Shaman is a teddy bear disguised as a large horse. People love to bury their heads in his neck, smell his sweet horsey breath, and sink their lips into his soft muzzle.
He recently presented me with a new problem to solve, after Kaheka Boy and I finally resolved a halter issue with him (prior post). It all started when I recently made a commitment to get more serious about working with equine problems other than my own. Since then the horses in my care have lined up to present new lessons to get me ready. As the “professors” in their equine university, they never miss a chance to groom and school me for what is next. Thankfully they always show me where I have already changed but didn’t realize it. One of those times is demonstrated in this story.
Apparently I had to first be shown a technique that I didn’t like. An acquaintance wanted to show me a 1-2-3 step to get Shaman to step forward on “demand.” (her word, not mine) Multiple times he failed steps 1 and 2 and ended with the 3rd step which was jerking on Shaman’s head and using the abrasiveness of the rope halter to get him to step forward. No. That is not to be my relationship with horses! That was clear. So, I was now ready for my own step forward with my equine instructors.
A friend, who is honing her skill of listening carefully to her horse, said to me recently that her desire is to work with her horse in a way that allows her to choose to cooperate without threatening consequences. We both value an authentic, cooperative, and deepening spiritual relationship with our horses. A horse may change its behavior because of uncomfortable or negative consequences, but that change is based on discomfort or fear, and hierarchy, not trust and cooperation which is my goal here at the ranch. While there may be the desired outward change, their connection with their human is not the same.
Daily I move Shaman back and forth between paddock and pasture at supplement time. He tries to sneak away under the rope I use as a corridor to guide him. After multiple attempts, I hoped he would settle into a routine. He didn’t. Finally, I put a lead rope gently over his neck like a bolo tie with my hands as a clasp beneath so I could guide him to our destination. He immediately did an awesome musical figure 8 with his huge neck and head and almost dislodged the rope, pulling his head under and away from any confinement. Clever. And a bit mischievous. I, instead of bracing and holding the rope taut like I normally do, was extremely surprised by my spontaneous and effortless response which was a new experience for me. Without thought, I simultaneously released any tension on the rope. Still holding it, I let it drape loosely in place beneath his neck, and felt that inner place of peacefulness and harmony. He stopped immediately. There was no resistance for him to push against. I waited. At last he took a step to move forward with me.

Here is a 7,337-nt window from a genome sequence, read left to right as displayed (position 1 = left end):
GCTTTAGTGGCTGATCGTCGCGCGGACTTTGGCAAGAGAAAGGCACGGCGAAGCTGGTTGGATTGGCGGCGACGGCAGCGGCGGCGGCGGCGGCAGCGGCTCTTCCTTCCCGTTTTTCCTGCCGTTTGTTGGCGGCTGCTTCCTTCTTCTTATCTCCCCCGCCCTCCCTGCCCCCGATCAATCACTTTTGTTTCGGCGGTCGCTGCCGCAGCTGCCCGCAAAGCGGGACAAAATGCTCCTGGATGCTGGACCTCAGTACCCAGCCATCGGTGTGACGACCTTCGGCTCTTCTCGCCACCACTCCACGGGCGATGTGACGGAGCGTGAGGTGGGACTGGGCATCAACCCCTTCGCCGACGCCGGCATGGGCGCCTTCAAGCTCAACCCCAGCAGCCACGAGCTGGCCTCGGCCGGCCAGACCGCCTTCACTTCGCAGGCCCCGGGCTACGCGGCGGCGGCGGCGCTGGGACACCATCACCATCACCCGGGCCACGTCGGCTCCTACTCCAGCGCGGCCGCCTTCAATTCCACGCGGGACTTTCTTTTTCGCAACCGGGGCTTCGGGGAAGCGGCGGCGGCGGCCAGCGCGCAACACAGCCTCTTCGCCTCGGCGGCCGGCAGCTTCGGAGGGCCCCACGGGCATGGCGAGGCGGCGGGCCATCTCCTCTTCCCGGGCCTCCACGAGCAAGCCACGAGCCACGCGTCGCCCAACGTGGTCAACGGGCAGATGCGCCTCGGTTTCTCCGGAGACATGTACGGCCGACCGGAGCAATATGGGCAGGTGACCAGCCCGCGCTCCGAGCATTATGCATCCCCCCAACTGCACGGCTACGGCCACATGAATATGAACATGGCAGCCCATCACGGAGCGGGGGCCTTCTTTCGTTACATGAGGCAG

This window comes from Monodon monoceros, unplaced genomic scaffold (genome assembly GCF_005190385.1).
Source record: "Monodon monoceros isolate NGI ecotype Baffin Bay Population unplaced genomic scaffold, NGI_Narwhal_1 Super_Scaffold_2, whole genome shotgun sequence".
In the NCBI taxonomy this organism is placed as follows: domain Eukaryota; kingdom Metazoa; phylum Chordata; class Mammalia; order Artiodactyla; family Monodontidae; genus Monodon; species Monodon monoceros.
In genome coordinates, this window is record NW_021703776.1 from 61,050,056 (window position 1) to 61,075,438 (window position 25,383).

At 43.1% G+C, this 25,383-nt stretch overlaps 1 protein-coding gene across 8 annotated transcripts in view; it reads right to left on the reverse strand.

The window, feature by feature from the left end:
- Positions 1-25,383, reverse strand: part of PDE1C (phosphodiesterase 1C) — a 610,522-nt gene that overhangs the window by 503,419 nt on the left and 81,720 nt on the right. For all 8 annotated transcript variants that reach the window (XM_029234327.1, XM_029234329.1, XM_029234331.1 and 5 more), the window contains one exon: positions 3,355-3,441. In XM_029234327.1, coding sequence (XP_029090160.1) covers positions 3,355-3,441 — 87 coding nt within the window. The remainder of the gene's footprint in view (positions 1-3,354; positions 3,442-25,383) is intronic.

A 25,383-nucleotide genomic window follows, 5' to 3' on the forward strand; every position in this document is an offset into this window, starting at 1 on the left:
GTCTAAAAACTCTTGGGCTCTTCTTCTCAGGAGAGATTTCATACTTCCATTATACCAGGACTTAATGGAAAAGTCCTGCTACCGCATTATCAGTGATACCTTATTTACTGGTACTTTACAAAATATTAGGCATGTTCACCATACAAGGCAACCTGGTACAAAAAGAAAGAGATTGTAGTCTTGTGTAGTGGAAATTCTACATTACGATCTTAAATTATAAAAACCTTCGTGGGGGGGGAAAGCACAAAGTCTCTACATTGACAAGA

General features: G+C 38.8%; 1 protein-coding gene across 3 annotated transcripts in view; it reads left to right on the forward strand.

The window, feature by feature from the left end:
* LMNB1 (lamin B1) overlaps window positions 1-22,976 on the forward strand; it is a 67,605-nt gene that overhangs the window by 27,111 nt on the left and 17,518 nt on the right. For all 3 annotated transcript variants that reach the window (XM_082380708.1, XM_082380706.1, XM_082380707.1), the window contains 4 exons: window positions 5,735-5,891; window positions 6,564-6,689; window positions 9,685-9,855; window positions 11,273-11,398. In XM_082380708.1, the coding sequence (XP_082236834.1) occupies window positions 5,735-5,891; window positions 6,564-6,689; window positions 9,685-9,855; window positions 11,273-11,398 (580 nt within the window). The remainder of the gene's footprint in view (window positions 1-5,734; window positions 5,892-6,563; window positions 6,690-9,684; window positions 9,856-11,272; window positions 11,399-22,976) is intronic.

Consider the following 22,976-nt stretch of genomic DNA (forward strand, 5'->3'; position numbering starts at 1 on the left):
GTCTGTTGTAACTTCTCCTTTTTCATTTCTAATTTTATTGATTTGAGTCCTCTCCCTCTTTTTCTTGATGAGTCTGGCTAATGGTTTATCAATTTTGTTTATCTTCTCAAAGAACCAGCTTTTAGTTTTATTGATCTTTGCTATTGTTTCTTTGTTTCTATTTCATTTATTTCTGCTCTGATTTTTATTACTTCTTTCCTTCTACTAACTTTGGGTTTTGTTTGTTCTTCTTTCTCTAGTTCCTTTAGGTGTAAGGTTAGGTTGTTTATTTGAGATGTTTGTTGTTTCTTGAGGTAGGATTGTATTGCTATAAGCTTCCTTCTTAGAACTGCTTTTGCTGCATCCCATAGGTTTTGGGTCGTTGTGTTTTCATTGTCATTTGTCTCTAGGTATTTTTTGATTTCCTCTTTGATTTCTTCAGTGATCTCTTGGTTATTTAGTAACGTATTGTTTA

For 5 days we did this. Each day he whirled his head around to free himself from the rope. Each day I relaxed and released any tension. The 6th day, after putting the rope softly over his neck yet again, there was quiet. There was no figure 8 with his head. None. Instead he immediately stepped softly forward on his own initiative toward our destination. It was a gracefully choreographed movement which I am sure was designed by the gods with me as his dance partner. We then walked side by side with his bulky body light as a feather!!
There was no human jerking his head, and no figure 8 maneuver on his part. Instead he chose to step forward quietly without any waiting…and without any threat. We floated back to the pasture. He gave me these moments of feeling what two Olympic ice skaters must experience during a gold medal performance. Complete synchronicity and pure harmony. We’ve been experiencing that daily since then. The joy of non resistance. Not a technique, nor a rule for all times, but a pure moment when what was right for that time, emerged spontaneously.